In July 2020, the Republic Health Insurance Fund conducted a negotiated procedure without prior publication with an estimated value of over 1.5 billion dinars in order to procure medical and sanitary supplies, although there were no legally prescribed conditions for that. Namely, the Fund tried to justify the extreme urgency of this procurement with the epidemiological situation in the country, the significantly increased consumption of sanitary and medical supplies due to the increased number of patients infected with SARS-CoV-2 virus, even though the subject of a number of lots had nothing to do with the treatment of those patients, nor was it in the protocol for their treatment.

Due to the extreme urgency, the negotiated procedure is applied only in cases when it is necessary to procure certain goods in order to protect life and health (e.g. during epidemics) and without any delay, immediately. Due to the extraordinary circumstances in which it is implemented and in which the priority is to save the life or health of people, or the environment, all procedural procurement requirements that could in any way jeopardize the stated priority are eliminated in this type of procedure. Therefore, the negotiated procedure due to urgency is the least transparent public procurement procedure in which competition is usually limited, which is why it should be conducted exceptionally and only in cases where saving lives and health is really a matter of time.

In this particular case, the situation caused by the coronavirus epidemic in the country at that time was serious, but the big question is whether it was serious to the extent that justified the urgent procurement of supplies within all 37 lots. It certainly did not require an urgent supply of items that had nothing to do with treating Covid patients and were not included in their treatment protocol, such as a set for laparoscopic surgery (used to examine organs inside the abdomen), linear and circular staplers (surgical suture instruments used in abdominal and rectal surgery), surgical compresses, non-sterile covers for operating tables, endoscopic video capsules (used to record the colon and stomach), etc. In view of all of the above, under the auspices of a non-transparent negotiated procedure without prior publication, the contracting authority apparently tried to procure certain items of large estimated value (close to 200 million dinars without VAT), although the conditions prescribed by the Public Procurement Law were not met (providing basic living conditions in cases of natural disasters or technical-technological accidents whose consequences endanger the safety, health and lives of people, material goods or the environment).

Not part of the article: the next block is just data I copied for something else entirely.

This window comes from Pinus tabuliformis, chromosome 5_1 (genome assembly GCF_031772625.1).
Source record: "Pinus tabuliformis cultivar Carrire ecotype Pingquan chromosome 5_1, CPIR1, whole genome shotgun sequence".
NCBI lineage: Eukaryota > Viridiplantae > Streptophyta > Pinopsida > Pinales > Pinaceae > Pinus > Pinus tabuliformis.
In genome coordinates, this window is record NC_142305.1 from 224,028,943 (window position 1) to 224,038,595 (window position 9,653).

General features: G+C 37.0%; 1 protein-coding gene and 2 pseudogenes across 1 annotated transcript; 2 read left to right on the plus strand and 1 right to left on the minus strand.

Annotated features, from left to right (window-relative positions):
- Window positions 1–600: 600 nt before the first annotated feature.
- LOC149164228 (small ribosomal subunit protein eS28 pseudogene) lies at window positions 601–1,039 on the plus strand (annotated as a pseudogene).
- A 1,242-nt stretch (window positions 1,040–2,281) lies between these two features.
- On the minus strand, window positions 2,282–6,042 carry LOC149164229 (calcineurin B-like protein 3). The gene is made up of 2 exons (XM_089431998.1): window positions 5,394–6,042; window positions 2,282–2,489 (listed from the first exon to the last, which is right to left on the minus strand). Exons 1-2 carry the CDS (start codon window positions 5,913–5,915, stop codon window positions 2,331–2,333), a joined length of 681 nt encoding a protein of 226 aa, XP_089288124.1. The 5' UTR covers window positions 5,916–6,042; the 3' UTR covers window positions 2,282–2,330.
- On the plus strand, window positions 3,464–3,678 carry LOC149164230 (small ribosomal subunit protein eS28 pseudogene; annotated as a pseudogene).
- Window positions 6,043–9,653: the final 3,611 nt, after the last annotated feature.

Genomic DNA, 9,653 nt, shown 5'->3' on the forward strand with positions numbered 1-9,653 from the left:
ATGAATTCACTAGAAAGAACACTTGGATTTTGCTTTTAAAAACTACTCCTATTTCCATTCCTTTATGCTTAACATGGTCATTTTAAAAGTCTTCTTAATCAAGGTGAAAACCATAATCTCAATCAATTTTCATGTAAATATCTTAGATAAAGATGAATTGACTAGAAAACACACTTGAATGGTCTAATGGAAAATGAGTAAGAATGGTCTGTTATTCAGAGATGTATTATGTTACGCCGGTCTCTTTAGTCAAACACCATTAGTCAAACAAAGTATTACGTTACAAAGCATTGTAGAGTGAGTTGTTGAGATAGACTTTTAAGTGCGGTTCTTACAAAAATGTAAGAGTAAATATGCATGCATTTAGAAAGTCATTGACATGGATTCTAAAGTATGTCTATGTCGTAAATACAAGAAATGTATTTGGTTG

In addition to the fact that the conditions for initiating the negotiated procedure due to urgency were not met, in this particular case competition was completely excluded. Bids for all 37 lots were submitted by 8 bidders, so that only one bid was submitted for each lot (except for one). At the same time, the bids for 32 out of 37 lots were identical to the estimated value of those lots, while only for three lots a slightly lower price was offered than the estimated value. For the remaining two parties, the bidder offered a price higher than the estimated value, and these offers were chosen as such.[1]